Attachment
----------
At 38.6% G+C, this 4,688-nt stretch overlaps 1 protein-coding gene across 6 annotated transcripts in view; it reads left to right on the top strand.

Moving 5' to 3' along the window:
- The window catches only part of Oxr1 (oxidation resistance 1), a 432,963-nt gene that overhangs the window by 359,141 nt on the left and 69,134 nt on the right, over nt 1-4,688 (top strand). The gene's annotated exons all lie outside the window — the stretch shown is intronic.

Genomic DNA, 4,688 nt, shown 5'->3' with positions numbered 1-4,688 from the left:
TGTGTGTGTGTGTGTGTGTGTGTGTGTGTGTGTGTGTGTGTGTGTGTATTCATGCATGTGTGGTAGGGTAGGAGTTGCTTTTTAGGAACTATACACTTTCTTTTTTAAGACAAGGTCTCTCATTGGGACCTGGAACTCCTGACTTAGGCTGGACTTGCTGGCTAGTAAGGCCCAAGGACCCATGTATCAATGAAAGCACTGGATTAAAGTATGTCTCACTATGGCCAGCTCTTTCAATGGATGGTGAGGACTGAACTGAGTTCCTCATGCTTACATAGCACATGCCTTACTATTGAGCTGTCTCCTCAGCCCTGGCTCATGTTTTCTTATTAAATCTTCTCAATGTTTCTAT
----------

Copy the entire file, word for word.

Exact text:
At 38.6% G+C, this 4,688-nt stretch overlaps 1 protein-coding gene across 6 annotated transcripts in view; it reads left to right on the top strand.

Moving 5' to 3' along the window:
- The window catches only part of Oxr1 (oxidation resistance 1), a 432,963-nt gene that overhangs the window by 359,141 nt on the left and 69,134 nt on the right, over nt 1-4,688 (top strand). The gene's annotated exons all lie outside the window — the stretch shown is intronic.

Genomic DNA, 4,688 nt, shown 5'->3' with positions numbered 1-4,688 from the left:
TGTGTGTGTGTGTGTGTGTGTGTGTGTGTGTGTGTGTGTGTGTGTGTATTCATGCATGTGTGGTAGGGTAGGAGTTGCTTTTTAGGAACTATACACTTTCTTTTTTAAGACAAGGTCTCTCATTGGGACCTGGAACTCCTGACTTAGGCTGGACTTGCTGGCTAGTAAGGCCCAAGGACCCATGTATCAATGAAAGCACTGGATTAAAGTATGTCTCACTATGGCCAGCTCTTTCAATGGATGGTGAGGACTGAACTGAGTTCCTCATGCTTACATAGCACATGCCTTACTATTGAGCTGTCTCCTCAGCCCTGGCTCATGTTTTCTTATTAAATCTTCTCAATGTTTCTAT